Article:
Christoph pays £350 a month into an HSBC instant access savings account, but wonders whether his savings of £7,400 could be better invested. As Christoph is employed on a series of fixed-term contracts, he has been reluctant to invest in anything that does not offer instant access to the cash, in case his work dries up.
Christoph is a member of the Universities Superannuation Scheme, the further-education pension plan, and also has life insurance he took out before moving to the UK from Germany worth €200,000.
Ian Smith of Central Financial Planning, Alan Adam of Alan Steel Asset Management, and Patrick Connolly of John Scott & Partners offer a professional opinion on Christoph's circumstances.
Christoph Raatz, project worker, 30, north London
Personal: Christoph Raatz is a project worker employed by London University
Income: £27,085 a year
Monthly outgoings: £400 on rent, £120 on bills, £350 paid into savings account and £150 contributed to pension fund. Varying spending on going out and other costs.
Savings: £350 a month into an HSBC Instant Access Savings Account. The money is to be used to fund his wedding and possibly for a deposit on a property
Pension: Christoph is a member of the Universities Superannuation Scheme, paying 6.35 per cent of his salary into the plan. His employer tops this up to 14 per cent
Insurance: Life insurance in Germany worth €200,000, but no other protection policies.
Ian Smith wonders whether it is sensible to hold life insurance with an overseas company. Chris- toph should check whether this cover is valid now that he is living permanently in the UK. In any case, it may be more practical and cost-effective to take out UK life insurance. A level-term policy providing cover of £200,000 would cost him £19.15 a month from Legal & General, for example. The policy can be set up within a trust to ensure that the funds went to the right beneficiaries and avoided inheritance-tax charges.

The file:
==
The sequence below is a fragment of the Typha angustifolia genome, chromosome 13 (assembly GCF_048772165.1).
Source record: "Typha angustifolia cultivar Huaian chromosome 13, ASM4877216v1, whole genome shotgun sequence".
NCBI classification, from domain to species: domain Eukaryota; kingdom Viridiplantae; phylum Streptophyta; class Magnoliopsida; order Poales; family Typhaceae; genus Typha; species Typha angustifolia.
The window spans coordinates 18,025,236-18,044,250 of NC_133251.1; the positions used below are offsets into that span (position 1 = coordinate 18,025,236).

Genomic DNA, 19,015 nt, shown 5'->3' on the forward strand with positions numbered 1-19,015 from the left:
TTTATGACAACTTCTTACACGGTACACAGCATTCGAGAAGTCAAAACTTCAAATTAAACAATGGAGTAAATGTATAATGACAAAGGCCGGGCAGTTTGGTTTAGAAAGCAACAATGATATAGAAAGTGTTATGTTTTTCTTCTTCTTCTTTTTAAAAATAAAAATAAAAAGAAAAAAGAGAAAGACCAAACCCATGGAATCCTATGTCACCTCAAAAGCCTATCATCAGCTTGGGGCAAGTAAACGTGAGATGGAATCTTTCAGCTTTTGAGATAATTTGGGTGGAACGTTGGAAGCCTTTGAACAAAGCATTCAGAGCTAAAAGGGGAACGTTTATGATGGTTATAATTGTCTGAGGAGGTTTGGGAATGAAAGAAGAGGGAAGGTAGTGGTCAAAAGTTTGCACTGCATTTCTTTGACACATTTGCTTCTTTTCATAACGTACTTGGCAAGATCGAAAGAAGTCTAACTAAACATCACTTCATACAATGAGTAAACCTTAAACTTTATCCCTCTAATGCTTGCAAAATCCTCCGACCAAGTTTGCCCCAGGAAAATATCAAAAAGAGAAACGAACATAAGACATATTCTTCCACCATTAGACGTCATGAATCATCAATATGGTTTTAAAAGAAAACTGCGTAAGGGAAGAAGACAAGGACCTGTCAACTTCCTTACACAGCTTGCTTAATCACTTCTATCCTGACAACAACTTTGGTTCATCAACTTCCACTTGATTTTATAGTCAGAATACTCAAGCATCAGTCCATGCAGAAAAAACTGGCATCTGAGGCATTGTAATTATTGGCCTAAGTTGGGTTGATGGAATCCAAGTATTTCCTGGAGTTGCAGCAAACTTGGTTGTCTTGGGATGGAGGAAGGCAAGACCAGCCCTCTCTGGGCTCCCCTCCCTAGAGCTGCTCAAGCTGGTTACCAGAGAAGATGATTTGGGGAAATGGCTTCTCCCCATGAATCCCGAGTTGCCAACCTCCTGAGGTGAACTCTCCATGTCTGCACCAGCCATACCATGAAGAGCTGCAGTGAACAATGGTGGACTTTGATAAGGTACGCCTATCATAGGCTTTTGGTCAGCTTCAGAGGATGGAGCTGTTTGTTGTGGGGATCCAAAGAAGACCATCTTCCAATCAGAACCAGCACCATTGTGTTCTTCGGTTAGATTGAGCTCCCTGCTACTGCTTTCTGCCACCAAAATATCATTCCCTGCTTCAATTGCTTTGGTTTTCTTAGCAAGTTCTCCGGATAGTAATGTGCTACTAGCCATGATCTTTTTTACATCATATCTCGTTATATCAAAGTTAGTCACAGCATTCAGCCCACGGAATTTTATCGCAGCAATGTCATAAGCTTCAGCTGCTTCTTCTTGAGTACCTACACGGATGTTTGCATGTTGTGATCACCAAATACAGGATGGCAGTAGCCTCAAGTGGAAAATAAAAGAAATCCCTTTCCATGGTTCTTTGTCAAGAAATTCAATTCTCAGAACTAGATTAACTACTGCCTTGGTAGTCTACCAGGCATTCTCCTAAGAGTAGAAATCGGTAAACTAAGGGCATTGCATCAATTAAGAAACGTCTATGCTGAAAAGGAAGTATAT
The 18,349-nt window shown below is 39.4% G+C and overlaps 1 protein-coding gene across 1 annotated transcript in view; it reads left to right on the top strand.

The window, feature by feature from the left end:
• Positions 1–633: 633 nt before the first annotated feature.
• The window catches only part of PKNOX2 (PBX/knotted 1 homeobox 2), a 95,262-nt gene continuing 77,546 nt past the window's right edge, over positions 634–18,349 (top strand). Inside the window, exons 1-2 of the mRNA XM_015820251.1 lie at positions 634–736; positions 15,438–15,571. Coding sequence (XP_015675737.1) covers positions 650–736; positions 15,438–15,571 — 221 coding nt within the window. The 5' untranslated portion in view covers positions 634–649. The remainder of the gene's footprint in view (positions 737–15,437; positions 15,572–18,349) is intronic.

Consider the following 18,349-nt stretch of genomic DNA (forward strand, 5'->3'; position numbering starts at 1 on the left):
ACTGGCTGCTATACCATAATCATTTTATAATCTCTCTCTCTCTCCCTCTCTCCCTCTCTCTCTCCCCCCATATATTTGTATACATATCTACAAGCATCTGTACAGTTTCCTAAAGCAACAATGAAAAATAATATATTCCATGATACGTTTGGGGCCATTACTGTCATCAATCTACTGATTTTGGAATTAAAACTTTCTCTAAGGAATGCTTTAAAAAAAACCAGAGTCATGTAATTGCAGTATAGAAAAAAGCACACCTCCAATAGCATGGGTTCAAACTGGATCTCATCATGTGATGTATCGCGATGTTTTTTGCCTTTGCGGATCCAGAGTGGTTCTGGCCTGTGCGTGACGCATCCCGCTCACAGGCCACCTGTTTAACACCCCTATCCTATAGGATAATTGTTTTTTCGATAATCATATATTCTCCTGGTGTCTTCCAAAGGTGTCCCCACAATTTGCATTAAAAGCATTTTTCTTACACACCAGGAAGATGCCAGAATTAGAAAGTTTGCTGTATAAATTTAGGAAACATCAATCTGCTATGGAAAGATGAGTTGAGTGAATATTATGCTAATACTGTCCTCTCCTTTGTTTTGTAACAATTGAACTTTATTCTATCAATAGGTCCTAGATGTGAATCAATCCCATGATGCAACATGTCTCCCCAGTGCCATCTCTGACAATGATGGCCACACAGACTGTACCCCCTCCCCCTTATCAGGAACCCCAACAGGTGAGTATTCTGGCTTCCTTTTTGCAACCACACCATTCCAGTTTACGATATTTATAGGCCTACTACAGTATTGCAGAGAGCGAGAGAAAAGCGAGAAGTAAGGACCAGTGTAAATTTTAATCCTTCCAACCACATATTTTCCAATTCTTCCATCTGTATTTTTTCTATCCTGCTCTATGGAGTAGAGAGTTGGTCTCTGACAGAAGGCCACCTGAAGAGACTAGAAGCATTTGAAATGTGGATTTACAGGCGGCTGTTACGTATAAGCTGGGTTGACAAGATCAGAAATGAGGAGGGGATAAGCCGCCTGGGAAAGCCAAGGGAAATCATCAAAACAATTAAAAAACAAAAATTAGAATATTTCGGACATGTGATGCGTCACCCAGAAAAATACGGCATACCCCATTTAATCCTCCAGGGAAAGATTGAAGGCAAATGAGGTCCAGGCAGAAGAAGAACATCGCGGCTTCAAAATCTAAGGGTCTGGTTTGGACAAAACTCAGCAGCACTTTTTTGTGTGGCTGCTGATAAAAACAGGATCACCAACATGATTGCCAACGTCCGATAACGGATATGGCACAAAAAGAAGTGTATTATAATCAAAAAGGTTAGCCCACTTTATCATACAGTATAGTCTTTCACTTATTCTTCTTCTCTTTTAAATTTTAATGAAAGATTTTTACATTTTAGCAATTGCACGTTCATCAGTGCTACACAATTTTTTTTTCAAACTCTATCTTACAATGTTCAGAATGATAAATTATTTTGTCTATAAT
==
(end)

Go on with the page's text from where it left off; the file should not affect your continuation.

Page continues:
Alternatively, from next April, it will be easier to get term assurance within a pension, as the current rules on funding limits are to be reformed. As tax breaks are available on pension-linked insurance, this may be a cheaper option.
Taking out permanent health insurance to ensure that his income is protected is a good idea, adds Alan Adam. To reduce the cost, Christoph could opt for a policy where claims can only be made 12 months after illness begins. But he must find out what his employer offers, especially as he is on a fixed-term contract.
Patrick Connolly warns that Christoph is doing himself no favours with his choice of savings account. HSBC's instant access savings account is currently paying interest of only 1.5 per cent a year, which falls to 1.2 per cent after tax. This is significantly below the rate of inflation - in real terms, he is therefore losing money.
Christoph should use his annual cash individual savings account allowance. This will allow him to invest £3,000 a year in a tax-free deposit account. HSBC's cash ISA is currently offering 4.27 per cent a year, although it's possible to improve on this by choosing another provider.
Christoph can move another £3,000 into a new cash ISA when the next tax year begins on 6 April 2006. In the meantime, the savings he can't currently protect from tax can at least be switched to a better-value account. If he's wedded to HSBC, its Regular Saver product is a good deal. It would allow him to invest up to £250 a month - the money must be moved from an HSBC current account - and earn 8 per cent during the first year.
However, Adam thinks Christoph should consider using an internet savings account to get the best deal on all his cash. Some online accounts currently pay 5 per cent before tax, and while tax will be due - at the basic rate, in Christoph's case - this will be a secure home for capital with a decent rate of return.
Smith says Christoph is a member of a good pension scheme promising a pension linked to his salary at retirement. If the scheme stays solvent, this pension is guaranteed, whatever happens on the stock market or in other investments.